When I had my own child, I made a decision to not set the barre for any of this nonsense. If my son made me a card, sent me a card, wrote a few lines with a stubby pencil on a piece of scrap paper, simply said Happy Mother’s Day or none of the above, this one day did not summarize his lack of love and adoration for me. I would not allow one day of the year to dictate the other three hundred and sixty four. The feelings of guilt in not getting it right and my own mother’s hurt expressions over the years would not be something I would put on my son. Ever. And I think because of this deliberate act, I have been the recipient of lovely handwritten stubby penciled notes over the years that have more meaning than any five dollar sappy card. As a result I have had lots of lovely Mother’s Days and I enjoy them so much because I know that when if time comes when my son could get married and have children, these Mother’s Days will have a shift for sure. So they are precious and appreciated.

I write this today so that we can remember that days like Mother’s Days are not about professing a years worth of maternal adorations for all of our hard work. If your child forgets to do something special, or not as special as you would have liked, could it be possible to just allow this and use the day to remember how lucky we are that we actually have children? Maybe we could choose to not say anything, not show hurt or disappointment but to just show gratitude for the day.

Every single day is special and as my own son gets older, I am more in tune with the privilege of having a healthy child who is still alive and well, who has made it this far so far. This is the best Mother’s Day gift I could ask for. Keeping this in perspective is the lesson from my mother over the years that I have learned the hard way, but my son gets to reap the rewards from.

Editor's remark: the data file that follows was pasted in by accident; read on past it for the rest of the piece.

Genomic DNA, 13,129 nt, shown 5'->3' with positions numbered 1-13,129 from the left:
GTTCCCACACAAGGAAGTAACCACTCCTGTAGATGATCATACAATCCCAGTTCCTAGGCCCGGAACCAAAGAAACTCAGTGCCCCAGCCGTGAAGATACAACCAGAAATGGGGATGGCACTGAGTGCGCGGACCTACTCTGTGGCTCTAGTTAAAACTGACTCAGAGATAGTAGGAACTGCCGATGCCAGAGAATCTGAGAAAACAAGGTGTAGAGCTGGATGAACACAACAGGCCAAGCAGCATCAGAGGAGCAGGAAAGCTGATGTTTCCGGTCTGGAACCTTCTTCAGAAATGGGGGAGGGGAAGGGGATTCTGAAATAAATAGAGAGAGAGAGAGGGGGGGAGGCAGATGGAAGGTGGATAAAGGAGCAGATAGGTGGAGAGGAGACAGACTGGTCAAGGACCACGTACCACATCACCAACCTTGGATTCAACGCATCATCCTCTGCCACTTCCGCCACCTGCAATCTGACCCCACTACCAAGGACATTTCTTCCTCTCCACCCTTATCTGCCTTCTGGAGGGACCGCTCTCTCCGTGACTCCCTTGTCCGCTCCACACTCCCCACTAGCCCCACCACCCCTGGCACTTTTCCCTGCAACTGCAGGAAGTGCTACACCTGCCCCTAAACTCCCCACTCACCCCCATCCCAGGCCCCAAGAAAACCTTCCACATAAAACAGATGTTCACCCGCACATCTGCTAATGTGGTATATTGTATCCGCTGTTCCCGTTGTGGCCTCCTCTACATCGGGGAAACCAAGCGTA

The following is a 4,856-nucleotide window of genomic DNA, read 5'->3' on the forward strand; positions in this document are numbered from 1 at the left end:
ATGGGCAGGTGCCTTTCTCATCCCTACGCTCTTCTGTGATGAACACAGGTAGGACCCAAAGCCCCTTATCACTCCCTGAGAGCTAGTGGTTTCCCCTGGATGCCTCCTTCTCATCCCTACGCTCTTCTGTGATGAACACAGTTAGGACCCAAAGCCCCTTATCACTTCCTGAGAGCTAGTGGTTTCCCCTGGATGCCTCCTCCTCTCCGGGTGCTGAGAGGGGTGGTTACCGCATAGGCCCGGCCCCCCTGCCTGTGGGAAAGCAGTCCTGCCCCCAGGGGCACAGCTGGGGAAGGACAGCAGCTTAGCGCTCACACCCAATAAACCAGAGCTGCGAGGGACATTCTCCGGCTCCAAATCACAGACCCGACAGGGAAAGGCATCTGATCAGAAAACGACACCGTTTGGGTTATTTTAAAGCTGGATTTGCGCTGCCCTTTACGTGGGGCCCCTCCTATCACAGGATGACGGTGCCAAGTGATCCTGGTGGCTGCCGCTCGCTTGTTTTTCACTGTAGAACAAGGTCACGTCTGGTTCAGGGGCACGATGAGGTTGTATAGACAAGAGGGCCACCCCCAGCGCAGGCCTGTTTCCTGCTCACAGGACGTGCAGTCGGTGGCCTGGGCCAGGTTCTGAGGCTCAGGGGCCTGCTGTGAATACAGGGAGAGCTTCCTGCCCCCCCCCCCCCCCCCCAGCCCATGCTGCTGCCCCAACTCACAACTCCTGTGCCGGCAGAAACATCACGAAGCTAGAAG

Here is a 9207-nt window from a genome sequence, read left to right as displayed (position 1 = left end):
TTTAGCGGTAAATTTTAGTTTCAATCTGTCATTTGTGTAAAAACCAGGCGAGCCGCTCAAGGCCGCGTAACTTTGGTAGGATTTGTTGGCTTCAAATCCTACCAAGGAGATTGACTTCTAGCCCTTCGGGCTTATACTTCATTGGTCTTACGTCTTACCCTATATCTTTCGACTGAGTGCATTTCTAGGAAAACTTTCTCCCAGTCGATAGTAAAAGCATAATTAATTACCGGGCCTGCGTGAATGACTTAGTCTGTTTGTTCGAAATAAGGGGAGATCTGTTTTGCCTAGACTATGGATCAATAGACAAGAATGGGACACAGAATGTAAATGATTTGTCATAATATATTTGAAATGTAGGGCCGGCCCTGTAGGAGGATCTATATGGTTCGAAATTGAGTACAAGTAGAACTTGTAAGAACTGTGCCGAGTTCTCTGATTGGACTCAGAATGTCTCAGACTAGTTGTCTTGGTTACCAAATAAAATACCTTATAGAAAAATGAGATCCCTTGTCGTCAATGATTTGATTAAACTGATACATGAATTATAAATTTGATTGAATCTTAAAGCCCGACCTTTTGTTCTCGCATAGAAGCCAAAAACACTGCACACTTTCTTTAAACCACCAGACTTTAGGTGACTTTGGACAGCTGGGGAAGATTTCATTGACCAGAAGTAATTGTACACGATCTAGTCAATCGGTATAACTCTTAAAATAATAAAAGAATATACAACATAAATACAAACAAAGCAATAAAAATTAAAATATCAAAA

one of the many lovely Mother’s Days out for a walk with my boy.

Happiest of Mother’s Day to all of you who get to wake up to your child tomorrow. There are so many moms who don’t. Lets try to remember this as we lie hoping for the breakfast in bed or the call that may not come at exactly the time you wanted or at all. As my grandmother used to quote frequently, “Those who hath no expectations shan’t be disappointed.” Easier said than done, but perhaps just relishing in the day and using it as an excuse for breaking your own rules, going out for your own ice cream sundae or a walk alone in the park listening to the birds and celebrating your own goodness as a mother. Enjoy the glorious day and cherish the little people we have raised. This is something to celebrate for sure.

https://podcasts.apple.com/us/podcast/free-brian-williams/id1119389968?i=1000413184954
family, life lessons, Uncategorized

THIS IS YOUR LIFE

“Grandpa, didn’t Grandma have a shortened version of a Seder that she wrote?’ I asked him a few days ago. Passover is by far my most favorite Jewish holiday. Jewish families all over the world share the story of Moses (and Miriam for those of us who like to add some female power to the night) leading the Jews out of Egypt into The Promised Land. We eat the symbolic foods and have conversations about freedoms, slavery, privilege, humanity and so much more over a delicious feast all under the full moon.

Passover is one of those transformative holidays that usually gives me some type of spiritual ahha moment and I always wake up with a more grounded sense of myself the next day. What I enjoy about Passover is that is it more than just Let’s Eat, it is a ritual, a tradition and a retelling of the story of a liberation.

The Seder is community and pausing with family and friends. It is celebratory and hopeful and it goes on worldwide with each family adding their own twists and turns. This is how I remembered that my grandmother had made her own service to condense it for the many friends my grandparents have had over the years to make it more personal, more meaningful. And shorter. Because traditional Seders can be many hours long before dinner and this is a recipe in this short attention span life we lead for invitation turn downs at some point. Being in the Reformed Judaism category, I take some bold liberties in making sure that the Seder is both interesting and concise so when my Grandfather suggested that I take a look in my grandmother’s computer, I bolted into her old office.